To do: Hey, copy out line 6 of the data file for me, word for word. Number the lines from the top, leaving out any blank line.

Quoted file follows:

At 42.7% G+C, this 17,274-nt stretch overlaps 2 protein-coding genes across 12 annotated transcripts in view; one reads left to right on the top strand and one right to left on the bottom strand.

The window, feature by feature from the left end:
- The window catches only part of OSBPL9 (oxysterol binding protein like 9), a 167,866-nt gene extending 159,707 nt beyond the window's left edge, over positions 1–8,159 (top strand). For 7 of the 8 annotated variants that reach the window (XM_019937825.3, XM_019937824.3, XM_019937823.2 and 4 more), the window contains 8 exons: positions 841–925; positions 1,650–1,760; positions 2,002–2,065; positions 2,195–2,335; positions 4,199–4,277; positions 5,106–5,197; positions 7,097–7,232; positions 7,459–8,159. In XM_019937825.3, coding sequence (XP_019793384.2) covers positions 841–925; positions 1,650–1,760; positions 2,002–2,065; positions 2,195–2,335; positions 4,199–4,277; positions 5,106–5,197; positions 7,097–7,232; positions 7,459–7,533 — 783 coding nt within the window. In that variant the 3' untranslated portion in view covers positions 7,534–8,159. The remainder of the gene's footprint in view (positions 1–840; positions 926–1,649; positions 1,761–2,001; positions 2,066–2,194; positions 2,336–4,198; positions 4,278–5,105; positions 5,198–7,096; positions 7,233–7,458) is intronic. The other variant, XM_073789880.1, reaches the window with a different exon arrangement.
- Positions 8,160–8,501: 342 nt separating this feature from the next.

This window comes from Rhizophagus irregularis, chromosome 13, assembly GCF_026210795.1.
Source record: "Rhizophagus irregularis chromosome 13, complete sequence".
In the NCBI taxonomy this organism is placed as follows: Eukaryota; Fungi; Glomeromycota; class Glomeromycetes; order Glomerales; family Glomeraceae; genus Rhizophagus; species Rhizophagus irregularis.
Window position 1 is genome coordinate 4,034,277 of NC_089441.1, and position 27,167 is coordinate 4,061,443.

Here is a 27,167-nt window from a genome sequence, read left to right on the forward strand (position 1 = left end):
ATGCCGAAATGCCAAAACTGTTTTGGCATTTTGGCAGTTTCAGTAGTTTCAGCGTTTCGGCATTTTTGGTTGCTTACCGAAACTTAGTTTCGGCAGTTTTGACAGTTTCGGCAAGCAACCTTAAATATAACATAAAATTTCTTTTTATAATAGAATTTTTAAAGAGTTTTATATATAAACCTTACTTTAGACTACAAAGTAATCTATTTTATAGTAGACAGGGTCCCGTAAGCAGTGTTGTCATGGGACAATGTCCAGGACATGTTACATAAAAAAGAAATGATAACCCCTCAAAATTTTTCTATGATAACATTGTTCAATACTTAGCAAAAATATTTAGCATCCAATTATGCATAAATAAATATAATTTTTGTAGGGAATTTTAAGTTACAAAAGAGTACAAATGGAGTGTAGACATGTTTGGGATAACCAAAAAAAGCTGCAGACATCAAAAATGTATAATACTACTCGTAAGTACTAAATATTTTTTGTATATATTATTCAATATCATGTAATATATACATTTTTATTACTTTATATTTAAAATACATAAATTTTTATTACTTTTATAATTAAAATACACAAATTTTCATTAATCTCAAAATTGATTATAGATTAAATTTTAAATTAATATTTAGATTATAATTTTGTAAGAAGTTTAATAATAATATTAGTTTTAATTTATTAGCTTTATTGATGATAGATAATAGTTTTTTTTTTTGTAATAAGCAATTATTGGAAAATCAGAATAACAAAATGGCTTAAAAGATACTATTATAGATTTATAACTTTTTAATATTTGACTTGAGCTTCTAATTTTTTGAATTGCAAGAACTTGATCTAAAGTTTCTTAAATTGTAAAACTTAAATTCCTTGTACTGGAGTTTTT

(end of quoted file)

Source record: "Rhizophagus irregularis chromosome 13, complete sequence".